Talking Australian Plants

I’m just back from the Australian Systematic Botany Society’s conference, followed by three days working in the herbarium of Sydney’s Botanic Gardens.

Conference.  The conference involved three days of talks about the evolution and taxonomy of plants. I presented our recent work on the hen & chickens ferns. I found the response interesting, including several people suggesting that separate species should be recognised even when genetic evidence is not accompanied by morphological differences.

Talks of direct interest to New Zealand included:

  •  a re-analysis suggesting that the New Zealand kauri may not be so ancient.
  • the taxonomy of the tangle ferns (Gleichenia) is more complicated than we thought.
  • New Zealand’s Toronia toru is possibly better placed (back) in Persoonia.
  • a discussion about quality assurance for plant identifications for environmental impact assessments and the like.

Also of interest, the Society may be changing its name to “Australasian…”

Hen & chickens ferns.

Fieldtrip. The conference field-trip allowed an examination of the flora near Armidale (north-east New South Wales). I was interested to see that many of the ferns were the same or very similar to New Zealand’s.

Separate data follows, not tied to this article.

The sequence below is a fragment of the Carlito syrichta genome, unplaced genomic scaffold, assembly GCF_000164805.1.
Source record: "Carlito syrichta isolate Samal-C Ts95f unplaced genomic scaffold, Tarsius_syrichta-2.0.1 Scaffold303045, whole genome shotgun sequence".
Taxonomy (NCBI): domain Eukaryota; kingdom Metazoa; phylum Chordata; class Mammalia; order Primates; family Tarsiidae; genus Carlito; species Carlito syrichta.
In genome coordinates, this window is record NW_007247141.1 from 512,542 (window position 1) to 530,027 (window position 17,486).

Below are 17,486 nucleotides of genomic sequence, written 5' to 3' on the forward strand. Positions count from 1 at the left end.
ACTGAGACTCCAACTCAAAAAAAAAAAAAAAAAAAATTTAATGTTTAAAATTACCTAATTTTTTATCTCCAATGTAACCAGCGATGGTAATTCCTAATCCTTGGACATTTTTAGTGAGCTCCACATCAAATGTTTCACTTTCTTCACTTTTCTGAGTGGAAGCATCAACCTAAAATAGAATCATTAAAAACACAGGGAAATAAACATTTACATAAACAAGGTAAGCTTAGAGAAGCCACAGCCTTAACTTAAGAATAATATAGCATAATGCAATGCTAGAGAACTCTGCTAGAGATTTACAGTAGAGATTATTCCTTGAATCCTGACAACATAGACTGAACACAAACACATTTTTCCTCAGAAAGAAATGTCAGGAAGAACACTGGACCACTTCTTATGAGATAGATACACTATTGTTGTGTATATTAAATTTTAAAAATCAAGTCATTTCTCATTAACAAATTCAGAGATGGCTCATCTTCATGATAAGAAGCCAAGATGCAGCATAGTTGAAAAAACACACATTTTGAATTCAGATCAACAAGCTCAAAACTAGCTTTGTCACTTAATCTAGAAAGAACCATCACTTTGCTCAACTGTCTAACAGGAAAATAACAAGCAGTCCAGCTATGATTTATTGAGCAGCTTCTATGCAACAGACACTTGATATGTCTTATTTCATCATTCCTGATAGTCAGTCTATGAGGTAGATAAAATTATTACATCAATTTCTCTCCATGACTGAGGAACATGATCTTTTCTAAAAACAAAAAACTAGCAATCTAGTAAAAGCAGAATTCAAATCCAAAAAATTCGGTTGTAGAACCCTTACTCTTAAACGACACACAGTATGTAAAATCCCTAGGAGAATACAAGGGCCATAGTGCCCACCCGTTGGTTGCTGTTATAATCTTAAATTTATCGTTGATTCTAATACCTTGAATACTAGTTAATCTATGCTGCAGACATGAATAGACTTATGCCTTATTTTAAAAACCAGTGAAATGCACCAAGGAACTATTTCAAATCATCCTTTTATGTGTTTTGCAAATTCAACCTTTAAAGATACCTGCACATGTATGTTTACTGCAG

Asplenium flabellifolium, necklace fern, occurs in both New Zealand and Australia.

Blechnum wattsii is very similar to New Zealand’s B. procerum.

Hymenophyllum flabellatum also occurs in New Zealand.

This Australian Coprosma does a good impression of a divaricating plant.

This rare Gingidia species occurs near Armidale. The genus, a member of the carrot family, is otherwise confined to New Zealand.

Many plants weren’t so familiar.

The parasitic orchid Dipodium.

A Stylidium trigger-plant.

Grevillia acanthifolia. Beautiful. It’s a shame that the Ice-Age all but eliminated the Proteaceae family from New Zealand.

NSW herbarium. I examined specimens relevant to my current research (especially Lastreopsis and Asplenium). The NSW herbarium at Sydney’s Botanic Gardens is as big as New Zealand’s three main plant collections combined (Landcare Research, Auckland War Memorial Museum, and Te Papa).

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